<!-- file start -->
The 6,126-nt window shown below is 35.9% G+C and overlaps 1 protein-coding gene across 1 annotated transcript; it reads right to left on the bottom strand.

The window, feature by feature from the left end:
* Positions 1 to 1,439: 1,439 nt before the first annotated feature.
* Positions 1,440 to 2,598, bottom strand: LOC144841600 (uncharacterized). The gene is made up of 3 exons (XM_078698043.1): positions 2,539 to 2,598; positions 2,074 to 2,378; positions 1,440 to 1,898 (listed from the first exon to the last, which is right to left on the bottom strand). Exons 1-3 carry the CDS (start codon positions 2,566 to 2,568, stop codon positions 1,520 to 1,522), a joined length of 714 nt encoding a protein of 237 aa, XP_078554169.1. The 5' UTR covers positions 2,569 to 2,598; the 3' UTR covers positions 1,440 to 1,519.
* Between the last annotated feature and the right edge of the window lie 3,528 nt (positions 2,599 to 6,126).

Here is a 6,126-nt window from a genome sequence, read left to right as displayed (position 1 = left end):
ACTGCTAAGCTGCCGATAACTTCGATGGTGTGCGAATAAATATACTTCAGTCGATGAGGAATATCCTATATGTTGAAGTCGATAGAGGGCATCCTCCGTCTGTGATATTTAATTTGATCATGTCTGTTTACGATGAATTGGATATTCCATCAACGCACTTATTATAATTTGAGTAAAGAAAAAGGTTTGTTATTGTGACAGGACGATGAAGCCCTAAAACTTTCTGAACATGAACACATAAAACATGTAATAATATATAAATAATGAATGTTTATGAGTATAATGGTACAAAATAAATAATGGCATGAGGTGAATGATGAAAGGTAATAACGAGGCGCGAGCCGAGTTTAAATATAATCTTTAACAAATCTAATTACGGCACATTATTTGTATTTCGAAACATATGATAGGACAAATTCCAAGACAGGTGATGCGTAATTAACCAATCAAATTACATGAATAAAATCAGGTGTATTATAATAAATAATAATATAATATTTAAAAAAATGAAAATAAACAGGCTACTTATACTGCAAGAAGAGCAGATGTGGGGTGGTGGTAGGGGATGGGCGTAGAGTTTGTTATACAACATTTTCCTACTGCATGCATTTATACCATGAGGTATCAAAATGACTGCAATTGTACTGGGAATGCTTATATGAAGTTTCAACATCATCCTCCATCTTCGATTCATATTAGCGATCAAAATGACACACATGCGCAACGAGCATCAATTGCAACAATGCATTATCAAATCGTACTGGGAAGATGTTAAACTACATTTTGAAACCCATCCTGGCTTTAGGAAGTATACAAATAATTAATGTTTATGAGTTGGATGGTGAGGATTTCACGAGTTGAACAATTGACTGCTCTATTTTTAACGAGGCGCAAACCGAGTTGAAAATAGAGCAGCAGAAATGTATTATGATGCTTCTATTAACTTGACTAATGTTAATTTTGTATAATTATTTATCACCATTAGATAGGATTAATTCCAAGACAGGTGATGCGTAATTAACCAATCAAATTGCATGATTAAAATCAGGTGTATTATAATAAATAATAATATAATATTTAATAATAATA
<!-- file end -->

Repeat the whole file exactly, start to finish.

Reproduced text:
The 6,126-nt window shown below is 35.9% G+C and overlaps 1 protein-coding gene across 1 annotated transcript; it reads right to left on the bottom strand.

The window, feature by feature from the left end:
* Positions 1 to 1,439: 1,439 nt before the first annotated feature.
* Positions 1,440 to 2,598, bottom strand: LOC144841600 (uncharacterized). The gene is made up of 3 exons (XM_078698043.1): positions 2,539 to 2,598; positions 2,074 to 2,378; positions 1,440 to 1,898 (listed from the first exon to the last, which is right to left on the bottom strand). Exons 1-3 carry the CDS (start codon positions 2,566 to 2,568, stop codon positions 1,520 to 1,522), a joined length of 714 nt encoding a protein of 237 aa, XP_078554169.1. The 5' UTR covers positions 2,569 to 2,598; the 3' UTR covers positions 1,440 to 1,519.
* Between the last annotated feature and the right edge of the window lie 3,528 nt (positions 2,599 to 6,126).

Here is a 6,126-nt window from a genome sequence, read left to right as displayed (position 1 = left end):
ACTGCTAAGCTGCCGATAACTTCGATGGTGTGCGAATAAATATACTTCAGTCGATGAGGAATATCCTATATGTTGAAGTCGATAGAGGGCATCCTCCGTCTGTGATATTTAATTTGATCATGTCTGTTTACGATGAATTGGATATTCCATCAACGCACTTATTATAATTTGAGTAAAGAAAAAGGTTTGTTATTGTGACAGGACGATGAAGCCCTAAAACTTTCTGAACATGAACACATAAAACATGTAATAATATATAAATAATGAATGTTTATGAGTATAATGGTACAAAATAAATAATGGCATGAGGTGAATGATGAAAGGTAATAACGAGGCGCGAGCCGAGTTTAAATATAATCTTTAACAAATCTAATTACGGCACATTATTTGTATTTCGAAACATATGATAGGACAAATTCCAAGACAGGTGATGCGTAATTAACCAATCAAATTACATGAATAAAATCAGGTGTATTATAATAAATAATAATATAATATTTAAAAAAATGAAAATAAACAGGCTACTTATACTGCAAGAAGAGCAGATGTGGGGTGGTGGTAGGGGATGGGCGTAGAGTTTGTTATACAACATTTTCCTACTGCATGCATTTATACCATGAGGTATCAAAATGACTGCAATTGTACTGGGAATGCTTATATGAAGTTTCAACATCATCCTCCATCTTCGATTCATATTAGCGATCAAAATGACACACATGCGCAACGAGCATCAATTGCAACAATGCATTATCAAATCGTACTGGGAAGATGTTAAACTACATTTTGAAACCCATCCTGGCTTTAGGAAGTATACAAATAATTAATGTTTATGAGTTGGATGGTGAGGATTTCACGAGTTGAACAATTGACTGCTCTATTTTTAACGAGGCGCAAACCGAGTTGAAAATAGAGCAGCAGAAATGTATTATGATGCTTCTATTAACTTGACTAATGTTAATTTTGTATAATTATTTATCACCATTAGATAGGATTAATTCCAAGACAGGTGATGCGTAATTAACCAATCAAATTGCATGATTAAAATCAGGTGTATTATAATAAATAATAATATAATATTTAATAATAATA